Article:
In the RH photo below, note the nylon O-Ring at the top of this pump housing.  This slides into the motor's mid-section and ensures shaft alignment..

Any person familiar with normal outboard repairs should be able to replace one of these impellers in 15 minutes.  The Clymer flat rate manual says it should take 1.3 hours.

Here the Nylon water pump housing is shown on a 5 bolt unit  A Nylon water pump housing assembly installed on a 4 bolt unit. 
 

It is recommended you replace the water pump to outlet tube grommet as well.   This grommet is held in place by 2 "ears" on the sides that snap into matching holes in the top of the water pump outlet tube.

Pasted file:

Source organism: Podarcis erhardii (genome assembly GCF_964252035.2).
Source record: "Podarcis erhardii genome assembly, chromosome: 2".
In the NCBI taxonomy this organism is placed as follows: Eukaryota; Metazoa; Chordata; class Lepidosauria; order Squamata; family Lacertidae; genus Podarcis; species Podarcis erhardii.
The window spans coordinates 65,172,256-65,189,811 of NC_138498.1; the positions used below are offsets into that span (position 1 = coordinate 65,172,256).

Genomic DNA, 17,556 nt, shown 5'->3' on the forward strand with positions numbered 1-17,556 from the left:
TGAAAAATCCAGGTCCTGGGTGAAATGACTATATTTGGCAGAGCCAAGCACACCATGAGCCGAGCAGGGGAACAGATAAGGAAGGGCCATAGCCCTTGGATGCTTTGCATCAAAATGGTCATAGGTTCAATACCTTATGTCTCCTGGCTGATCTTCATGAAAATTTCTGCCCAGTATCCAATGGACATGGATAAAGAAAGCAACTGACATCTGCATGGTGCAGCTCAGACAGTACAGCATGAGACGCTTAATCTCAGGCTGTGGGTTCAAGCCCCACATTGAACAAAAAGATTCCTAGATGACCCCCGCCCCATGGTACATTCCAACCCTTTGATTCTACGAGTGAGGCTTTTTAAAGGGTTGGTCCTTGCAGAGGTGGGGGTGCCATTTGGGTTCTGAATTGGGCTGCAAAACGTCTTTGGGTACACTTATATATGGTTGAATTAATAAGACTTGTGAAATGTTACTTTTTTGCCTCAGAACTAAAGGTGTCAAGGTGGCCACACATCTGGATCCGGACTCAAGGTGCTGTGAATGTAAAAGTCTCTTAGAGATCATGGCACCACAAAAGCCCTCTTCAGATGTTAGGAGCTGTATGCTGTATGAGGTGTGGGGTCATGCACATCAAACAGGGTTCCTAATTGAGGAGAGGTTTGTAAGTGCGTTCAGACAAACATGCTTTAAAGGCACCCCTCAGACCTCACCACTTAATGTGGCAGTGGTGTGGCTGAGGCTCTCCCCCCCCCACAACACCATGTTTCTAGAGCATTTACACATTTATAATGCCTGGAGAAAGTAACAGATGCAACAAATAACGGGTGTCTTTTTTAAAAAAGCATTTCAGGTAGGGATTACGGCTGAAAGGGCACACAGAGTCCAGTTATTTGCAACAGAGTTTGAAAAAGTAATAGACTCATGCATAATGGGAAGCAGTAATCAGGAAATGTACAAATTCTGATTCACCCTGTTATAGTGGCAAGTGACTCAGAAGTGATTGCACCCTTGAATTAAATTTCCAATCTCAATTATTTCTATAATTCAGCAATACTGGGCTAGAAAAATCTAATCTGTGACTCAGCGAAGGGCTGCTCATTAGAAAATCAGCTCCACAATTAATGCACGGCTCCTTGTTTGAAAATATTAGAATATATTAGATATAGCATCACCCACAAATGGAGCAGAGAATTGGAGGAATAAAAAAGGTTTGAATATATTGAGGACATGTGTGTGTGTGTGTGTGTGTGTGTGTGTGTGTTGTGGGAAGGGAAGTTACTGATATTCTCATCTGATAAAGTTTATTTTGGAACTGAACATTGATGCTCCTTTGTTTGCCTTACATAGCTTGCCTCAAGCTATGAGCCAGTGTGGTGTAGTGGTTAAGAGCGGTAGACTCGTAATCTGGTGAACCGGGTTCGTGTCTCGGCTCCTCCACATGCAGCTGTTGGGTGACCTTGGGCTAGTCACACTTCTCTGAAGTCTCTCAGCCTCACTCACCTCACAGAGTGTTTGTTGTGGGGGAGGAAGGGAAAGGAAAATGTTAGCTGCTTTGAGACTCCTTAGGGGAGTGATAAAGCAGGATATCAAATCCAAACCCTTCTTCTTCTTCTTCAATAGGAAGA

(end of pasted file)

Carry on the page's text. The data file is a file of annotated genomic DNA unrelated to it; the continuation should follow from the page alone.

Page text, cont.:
Many times the grommet has been known to not slide over the tube properly, therefore giving a chance to allow the outlet water from the water pump to leak somewhat.  So it is beneficial to grease the lower end of the tube to help it slide in better.

Shown below is the water pump grommet, note the "ears" Impeller 
 

Water Intake :  These motors main water supply to the water pump comes from a screened tube right behind the prop in the exhaust outlet.  Water is forced into the screened intake to the water pump by the prop thrust.  Some users report that when running these motors in a barrel, (usually a small one) that the prop has to be installed and usually in gear as apparently they need to get more water pushed to the water pump by the prop to get enough to cool when running  at over an idle.